Monday, March 18, 2013

Our digest of, and commentary on today's Florida political news and punditry.

"Jeb Bush blasted"

"Jeb Bush blasted on idea to limit family visas".

Five things

"The legislative week kicks off with some controversial issues including a possible ban on Internet cafes, tax breaks for another sports team and a workshop taking up a dozen charter school bills." "Five things to look for in Monday’s legislative session". See also "At the Capitol: Charter schools, elections and budget decisions coming in Week 3 of session".

"Growing alliance of business advocates"

"As the Florida Legislature gears up for the third week of the 2013 session, Senate committees are expected to start taking up four pieces of legislation which have the backing of a growing alliance of business advocates that make up the newly-formed Coalition of Legal Reform." "Coming Up in the Senate: Four Business-Backed Bills to Improve Florida's Legal Climate".

"Scott gets a do-over"

Marc Caputo: "A first major test of how a candidate might govern: choosing a running mate."

Rick Scott flunked that one.

On Tuesday, just seven days into Scott’s third regular legislative session, Lt. Gov. Jennifer Carroll resigned amid a racketeering investigation of Allied Veterans of the World, an Internet gambling operation that masqueraded as a charity.

“I have no knowledge that she broke the law,” Scott told reporters the next day.

For a candidate who campaigned to clean up Tallahassee and fight special interests, that’s a tough line to deliver.

Now he gets a do-over pick, a campaign-trail make-up exam.

"After flunking running-mate test, Rick Scott gets a do-over".

The New York Times: "Carroll’s relationship with Mr. Scott was seen as troubled well before news of the investigation. Rumblings had surfaced in recent months that he might replace her in the 2014 campaign. Her connection to Allied Veterans was seen in Tallahassee as the latest in a string of missteps that Mr. Scott had come to view as troublesome, political consultants said, among them, excessive travel expenses and the firing of an aide who later made embarrassing accusations about her and the governor’s office." "In Florida, a Political Marriage Soured Before a Top Official Stepped Down".

Meanwhile, "Republican rift: Will Gov. Scott's policy shifts limit lieutenant governor choices?"

The Miami Herald editors write that "the real issue here is the propensity of legislators to make extra money from their public 'service.' Disgraceful." "Lessons from ex-Lt. Gov. Carroll’s fall from grace".

"Panhandling emails"

Nancy Smith: "Another week, another couple of panhandling emails from Patrick Murphy. This is getting ridiculous."

Since the 2012 election ended, I've had 27 emails from Murphy, his camp or the national Democratic Party on his behalf. Every one of them is out to stiff me for a donation because of some usually-obscure effrontery to the rights of citizens that needs my money and Murphy to cure.
"Patrick Murphy, Please Get the Tin Cup Out of My Face".

"Legal threat still looms"

"Agreement calls for legislation to address an all-or-nothing provision in last year's HB 7051 that had blocked implementation of state rules. Agriculture, industry and utility groups hail the agreement but environmental groups warn that it will require federal court approval." "DEP announces agreement with feds on water quality, but legal threat still looms".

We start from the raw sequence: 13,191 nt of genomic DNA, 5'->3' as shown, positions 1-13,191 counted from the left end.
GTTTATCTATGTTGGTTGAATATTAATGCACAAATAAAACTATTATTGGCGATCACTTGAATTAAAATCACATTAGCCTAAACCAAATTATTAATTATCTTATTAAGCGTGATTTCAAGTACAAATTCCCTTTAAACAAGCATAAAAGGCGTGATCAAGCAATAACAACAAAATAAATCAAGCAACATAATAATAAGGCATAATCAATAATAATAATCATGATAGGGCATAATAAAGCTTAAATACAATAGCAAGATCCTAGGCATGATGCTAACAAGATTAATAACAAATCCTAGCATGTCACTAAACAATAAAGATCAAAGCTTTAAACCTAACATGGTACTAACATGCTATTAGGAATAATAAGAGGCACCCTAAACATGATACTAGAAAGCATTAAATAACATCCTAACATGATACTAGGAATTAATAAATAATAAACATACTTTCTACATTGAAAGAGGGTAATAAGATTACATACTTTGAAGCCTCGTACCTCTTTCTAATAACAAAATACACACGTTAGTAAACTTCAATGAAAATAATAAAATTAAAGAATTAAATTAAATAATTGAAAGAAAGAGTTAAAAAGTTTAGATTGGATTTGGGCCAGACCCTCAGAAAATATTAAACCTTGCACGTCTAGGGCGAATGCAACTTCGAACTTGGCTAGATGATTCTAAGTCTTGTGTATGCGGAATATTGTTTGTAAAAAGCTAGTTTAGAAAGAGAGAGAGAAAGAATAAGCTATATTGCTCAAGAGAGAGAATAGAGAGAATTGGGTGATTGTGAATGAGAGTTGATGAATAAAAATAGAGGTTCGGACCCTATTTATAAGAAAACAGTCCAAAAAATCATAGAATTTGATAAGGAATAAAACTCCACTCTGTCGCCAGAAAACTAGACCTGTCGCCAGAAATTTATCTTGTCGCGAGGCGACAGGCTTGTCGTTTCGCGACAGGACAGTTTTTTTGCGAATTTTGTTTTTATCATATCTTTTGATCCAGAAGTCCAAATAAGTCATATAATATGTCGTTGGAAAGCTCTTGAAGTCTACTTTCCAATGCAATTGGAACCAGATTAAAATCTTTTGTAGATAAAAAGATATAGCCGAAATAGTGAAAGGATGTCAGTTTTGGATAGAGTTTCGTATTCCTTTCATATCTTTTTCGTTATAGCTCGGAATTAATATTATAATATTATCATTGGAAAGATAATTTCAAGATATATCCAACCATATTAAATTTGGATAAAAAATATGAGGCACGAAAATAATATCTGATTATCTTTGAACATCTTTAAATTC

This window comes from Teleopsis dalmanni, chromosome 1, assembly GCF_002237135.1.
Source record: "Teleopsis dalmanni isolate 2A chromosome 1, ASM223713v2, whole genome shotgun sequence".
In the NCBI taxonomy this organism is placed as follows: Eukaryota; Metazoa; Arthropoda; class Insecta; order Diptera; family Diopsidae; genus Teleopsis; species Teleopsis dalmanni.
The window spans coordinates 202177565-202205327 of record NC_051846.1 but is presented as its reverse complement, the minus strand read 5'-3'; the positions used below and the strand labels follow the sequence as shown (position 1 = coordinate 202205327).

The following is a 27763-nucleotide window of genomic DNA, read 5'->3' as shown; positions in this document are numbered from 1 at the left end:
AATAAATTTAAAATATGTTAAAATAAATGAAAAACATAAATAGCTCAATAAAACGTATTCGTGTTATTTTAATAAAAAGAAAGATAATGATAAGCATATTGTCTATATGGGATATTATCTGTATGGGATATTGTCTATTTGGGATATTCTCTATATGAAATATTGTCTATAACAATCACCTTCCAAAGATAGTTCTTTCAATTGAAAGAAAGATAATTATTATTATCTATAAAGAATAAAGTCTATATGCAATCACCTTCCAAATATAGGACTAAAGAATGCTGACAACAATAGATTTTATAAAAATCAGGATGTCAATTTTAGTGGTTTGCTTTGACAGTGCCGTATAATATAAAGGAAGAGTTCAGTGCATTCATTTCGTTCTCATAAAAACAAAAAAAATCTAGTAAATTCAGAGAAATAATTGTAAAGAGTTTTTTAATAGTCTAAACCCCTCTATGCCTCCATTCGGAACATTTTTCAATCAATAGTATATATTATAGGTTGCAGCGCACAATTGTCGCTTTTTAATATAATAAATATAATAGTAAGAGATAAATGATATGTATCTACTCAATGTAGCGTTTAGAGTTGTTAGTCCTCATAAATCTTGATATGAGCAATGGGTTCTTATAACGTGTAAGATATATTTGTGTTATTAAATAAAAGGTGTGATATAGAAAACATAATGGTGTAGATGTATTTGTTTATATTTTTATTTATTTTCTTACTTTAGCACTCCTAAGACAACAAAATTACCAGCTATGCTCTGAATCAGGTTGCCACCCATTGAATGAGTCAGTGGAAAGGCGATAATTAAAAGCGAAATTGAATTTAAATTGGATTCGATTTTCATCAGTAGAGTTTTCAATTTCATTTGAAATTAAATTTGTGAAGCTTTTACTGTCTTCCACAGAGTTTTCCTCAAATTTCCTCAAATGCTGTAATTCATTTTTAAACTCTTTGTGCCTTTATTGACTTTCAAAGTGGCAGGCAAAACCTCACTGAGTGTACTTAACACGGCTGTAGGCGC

"House takes first step to ban internet sweepstakes caf├ęs; Senate not far behind".

FRS follies

Will Weatherford "is on a collision course with the Senate, where Sen. Wilton Simpson, R-New Port Richey, has an alternative version [of FRS changes] that would let public employees continue taking the 'defined benefit' option – but would give them financial incentives for opting into the riskier 'defined contribution' plan." "Florida lawmakers consider dueling pension proposals".

Charter madness

"After suffering bruising defeats during last year’s Legislative session, charter school advocates have descended upon the capital city with a revamped strategy."

Circle the wagons. Narrow the agenda. And make nice with the school districts.

This year, charter school lobbyists will focus their efforts on winning state money for maintenance and facilities. If they can’t secure the dollars, they want the right to use the empty space in traditional public schools free of charge.

With the state running a surplus, charter school advocates find themselves in a stronger position than last year. They have an all-star lineup of lobbyists, the ear of House Speaker Will Weatherford, and a crop of lawmakers sympathetic to their cause.

But victory isn’t guaranteed, especially with Gov. Rick Scott trying to win over public-school teachers and parents in advance of the 2014 election. The moderate Senate could be an obstacle, too. Rather than vote on any of the charter-school bills, the Senate Education Committee will hold a workshop on the issue Monday, signaling a desire to move forward cautiously.

"Charter school supporters plan to tone down lobbying strategy in Tallahassee".

Never forget

"The unearthing of the Johns Committee's dirty work".